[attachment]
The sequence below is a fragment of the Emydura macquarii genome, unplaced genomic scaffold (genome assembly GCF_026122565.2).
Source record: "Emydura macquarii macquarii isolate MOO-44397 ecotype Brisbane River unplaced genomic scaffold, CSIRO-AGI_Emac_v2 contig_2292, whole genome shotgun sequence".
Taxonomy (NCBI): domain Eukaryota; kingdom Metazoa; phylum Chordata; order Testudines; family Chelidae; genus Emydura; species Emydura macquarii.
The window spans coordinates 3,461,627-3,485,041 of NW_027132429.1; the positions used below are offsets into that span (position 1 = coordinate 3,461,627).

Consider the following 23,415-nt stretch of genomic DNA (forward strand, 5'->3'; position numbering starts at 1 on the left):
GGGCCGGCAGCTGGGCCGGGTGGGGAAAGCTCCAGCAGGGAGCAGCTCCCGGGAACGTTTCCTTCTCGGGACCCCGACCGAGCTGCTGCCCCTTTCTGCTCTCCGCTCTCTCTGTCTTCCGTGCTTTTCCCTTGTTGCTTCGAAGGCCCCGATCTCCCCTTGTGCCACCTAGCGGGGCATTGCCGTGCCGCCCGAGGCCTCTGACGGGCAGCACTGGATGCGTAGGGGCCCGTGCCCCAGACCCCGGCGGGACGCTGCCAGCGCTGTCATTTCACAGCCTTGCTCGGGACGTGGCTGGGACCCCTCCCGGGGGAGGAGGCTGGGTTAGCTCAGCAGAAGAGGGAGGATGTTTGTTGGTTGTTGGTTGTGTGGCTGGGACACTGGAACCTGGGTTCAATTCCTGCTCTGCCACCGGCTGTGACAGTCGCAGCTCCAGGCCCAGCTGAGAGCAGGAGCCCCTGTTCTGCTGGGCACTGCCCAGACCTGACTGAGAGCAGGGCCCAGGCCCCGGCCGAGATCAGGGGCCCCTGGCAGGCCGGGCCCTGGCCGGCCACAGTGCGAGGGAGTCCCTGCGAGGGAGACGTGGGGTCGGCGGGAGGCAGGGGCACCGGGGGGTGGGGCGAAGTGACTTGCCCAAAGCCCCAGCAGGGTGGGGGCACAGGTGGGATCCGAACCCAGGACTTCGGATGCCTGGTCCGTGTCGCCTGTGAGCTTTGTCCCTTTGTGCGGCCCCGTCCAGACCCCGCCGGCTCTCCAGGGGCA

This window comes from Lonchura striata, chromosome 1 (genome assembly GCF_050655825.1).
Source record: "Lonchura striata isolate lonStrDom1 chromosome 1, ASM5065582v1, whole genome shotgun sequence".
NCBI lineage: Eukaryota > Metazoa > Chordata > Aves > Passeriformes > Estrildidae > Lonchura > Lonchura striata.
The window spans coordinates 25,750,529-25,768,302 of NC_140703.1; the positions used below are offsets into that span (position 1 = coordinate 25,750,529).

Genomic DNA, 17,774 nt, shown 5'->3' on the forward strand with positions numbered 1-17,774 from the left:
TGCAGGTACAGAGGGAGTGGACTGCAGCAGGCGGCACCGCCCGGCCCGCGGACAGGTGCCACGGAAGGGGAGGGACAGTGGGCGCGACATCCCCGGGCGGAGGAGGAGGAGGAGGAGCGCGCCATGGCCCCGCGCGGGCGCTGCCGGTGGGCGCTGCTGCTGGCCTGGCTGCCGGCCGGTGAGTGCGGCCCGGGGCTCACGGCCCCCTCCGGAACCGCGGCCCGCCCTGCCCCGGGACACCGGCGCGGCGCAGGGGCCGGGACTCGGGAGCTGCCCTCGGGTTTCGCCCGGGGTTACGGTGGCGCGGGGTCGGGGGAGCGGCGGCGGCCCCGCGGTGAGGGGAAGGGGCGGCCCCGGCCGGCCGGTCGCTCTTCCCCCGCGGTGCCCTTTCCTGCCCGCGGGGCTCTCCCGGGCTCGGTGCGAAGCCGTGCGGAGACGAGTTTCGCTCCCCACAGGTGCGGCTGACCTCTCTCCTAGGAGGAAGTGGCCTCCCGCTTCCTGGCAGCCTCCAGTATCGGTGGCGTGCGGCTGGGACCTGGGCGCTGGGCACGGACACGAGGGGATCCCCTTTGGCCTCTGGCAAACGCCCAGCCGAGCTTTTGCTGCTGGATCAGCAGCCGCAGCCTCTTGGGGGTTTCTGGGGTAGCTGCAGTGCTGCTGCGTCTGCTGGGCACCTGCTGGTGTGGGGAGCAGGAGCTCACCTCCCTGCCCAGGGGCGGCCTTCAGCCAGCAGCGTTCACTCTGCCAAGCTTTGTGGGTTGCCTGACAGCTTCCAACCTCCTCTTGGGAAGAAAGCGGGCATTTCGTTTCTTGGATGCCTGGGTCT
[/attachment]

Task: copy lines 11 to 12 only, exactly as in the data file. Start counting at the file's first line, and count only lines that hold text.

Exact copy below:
Genomic DNA, 17,774 nt, shown 5'->3' on the forward strand with positions numbered 1-17,774 from the left:
TGCAGGTACAGAGGGAGTGGACTGCAGCAGGCGGCACCGCCCGGCCCGCGGACAGGTGCCACGGAAGGGGAGGGACAGTGGGCGCGACATCCCCGGGCGGAGGAGGAGGAGGAGGAGCGCGCCATGGCCCCGCGCGGGCGCTGCCGGTGGGCGCTGCTGCTGGCCTGGCTGCCGGCCGGTGAGTGCGGCCCGGGGCTCACGGCCCCCTCCGGAACCGCGGCCCGCCCTGCCCCGGGACACCGGCGCGGCGCAGGGGCCGGGACTCGGGAGCTGCCCTCGGGTTTCGCCCGGGGTTACGGTGGCGCGGGGTCGGGGGAGCGGCGGCGGCCCCGCGGTGAGGGGAAGGGGCGGCCCCGGCCGGCCGGTCGCTCTTCCCCCGCGGTGCCCTTTCCTGCCCGCGGGGCTCTCCCGGGCTCGGTGCGAAGCCGTGCGGAGACGAGTTTCGCTCCCCACAGGTGCGGCTGACCTCTCTCCTAGGAGGAAGTGGCCTCCCGCTTCCTGGCAGCCTCCAGTATCGGTGGCGTGCGGCTGGGACCTGGGCGCTGGGCACGGACACGAGGGGATCCCCTTTGGCCTCTGGCAAACGCCCAGCCGAGCTTTTGCTGCTGGATCAGCAGCCGCAGCCTCTTGGGGGTTTCTGGGGTAGCTGCAGTGCTGCTGCGTCTGCTGGGCACCTGCTGGTGTGGGGAGCAGGAGCTCACCTCCCTGCCCAGGGGCGGCCTTCAGCCAGCAGCGTTCACTCTGCCAAGCTTTGTGGGTTGCCTGACAGCTTCCAACCTCCTCTTGGGAAGAAAGCGGGCATTTCGTTTCTTGGATGCCTGGGTCT